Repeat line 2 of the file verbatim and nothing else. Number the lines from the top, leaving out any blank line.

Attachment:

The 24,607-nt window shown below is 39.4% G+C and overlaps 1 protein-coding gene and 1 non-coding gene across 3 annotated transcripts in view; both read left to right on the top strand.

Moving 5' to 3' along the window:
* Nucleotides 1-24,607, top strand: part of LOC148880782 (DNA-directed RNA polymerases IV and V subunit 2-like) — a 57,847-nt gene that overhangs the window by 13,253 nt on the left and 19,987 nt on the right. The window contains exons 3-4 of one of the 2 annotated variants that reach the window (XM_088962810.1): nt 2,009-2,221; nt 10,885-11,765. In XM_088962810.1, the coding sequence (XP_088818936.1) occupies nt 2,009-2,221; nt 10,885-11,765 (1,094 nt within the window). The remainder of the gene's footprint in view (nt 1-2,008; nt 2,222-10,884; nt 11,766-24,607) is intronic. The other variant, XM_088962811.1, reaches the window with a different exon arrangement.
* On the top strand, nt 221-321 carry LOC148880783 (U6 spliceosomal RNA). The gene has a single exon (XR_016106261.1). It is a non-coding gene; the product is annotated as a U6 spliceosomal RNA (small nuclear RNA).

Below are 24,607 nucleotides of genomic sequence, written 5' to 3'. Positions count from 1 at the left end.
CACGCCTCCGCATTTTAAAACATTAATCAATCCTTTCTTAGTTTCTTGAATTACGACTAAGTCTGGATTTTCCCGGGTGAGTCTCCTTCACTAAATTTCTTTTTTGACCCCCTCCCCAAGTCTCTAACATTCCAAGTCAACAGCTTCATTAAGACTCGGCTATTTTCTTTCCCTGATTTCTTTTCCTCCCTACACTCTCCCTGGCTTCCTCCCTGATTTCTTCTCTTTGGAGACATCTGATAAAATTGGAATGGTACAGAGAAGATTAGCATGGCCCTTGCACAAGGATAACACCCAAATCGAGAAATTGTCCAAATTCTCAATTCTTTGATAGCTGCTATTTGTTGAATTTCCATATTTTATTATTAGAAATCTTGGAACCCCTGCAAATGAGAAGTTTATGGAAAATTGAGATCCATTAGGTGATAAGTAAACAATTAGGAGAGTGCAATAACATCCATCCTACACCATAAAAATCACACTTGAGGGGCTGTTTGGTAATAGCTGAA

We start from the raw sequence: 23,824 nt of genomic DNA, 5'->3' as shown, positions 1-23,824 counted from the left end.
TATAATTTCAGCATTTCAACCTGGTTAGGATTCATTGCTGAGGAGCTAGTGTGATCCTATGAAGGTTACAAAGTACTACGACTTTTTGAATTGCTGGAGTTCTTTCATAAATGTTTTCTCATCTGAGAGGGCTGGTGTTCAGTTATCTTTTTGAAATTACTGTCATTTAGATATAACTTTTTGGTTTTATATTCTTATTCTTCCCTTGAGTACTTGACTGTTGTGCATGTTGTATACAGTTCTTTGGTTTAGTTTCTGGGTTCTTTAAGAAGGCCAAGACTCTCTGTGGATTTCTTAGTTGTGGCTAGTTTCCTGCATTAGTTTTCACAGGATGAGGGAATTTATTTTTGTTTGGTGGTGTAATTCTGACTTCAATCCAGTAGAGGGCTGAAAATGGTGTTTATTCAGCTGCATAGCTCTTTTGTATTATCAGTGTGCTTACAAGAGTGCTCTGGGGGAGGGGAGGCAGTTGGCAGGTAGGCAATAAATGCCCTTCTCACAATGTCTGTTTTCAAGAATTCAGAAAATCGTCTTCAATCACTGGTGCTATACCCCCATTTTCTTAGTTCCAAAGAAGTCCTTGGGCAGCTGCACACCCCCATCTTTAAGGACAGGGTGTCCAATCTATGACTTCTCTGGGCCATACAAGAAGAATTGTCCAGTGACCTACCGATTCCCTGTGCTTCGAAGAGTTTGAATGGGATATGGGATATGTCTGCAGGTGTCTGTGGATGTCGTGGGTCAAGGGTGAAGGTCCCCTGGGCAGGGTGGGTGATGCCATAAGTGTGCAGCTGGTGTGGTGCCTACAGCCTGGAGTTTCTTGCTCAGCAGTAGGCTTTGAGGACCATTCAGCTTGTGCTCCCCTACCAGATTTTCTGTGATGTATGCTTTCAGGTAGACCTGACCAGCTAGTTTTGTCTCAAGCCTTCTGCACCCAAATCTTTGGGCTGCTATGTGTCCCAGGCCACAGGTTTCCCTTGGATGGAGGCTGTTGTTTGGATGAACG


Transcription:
Moving 5' to 3' along the window: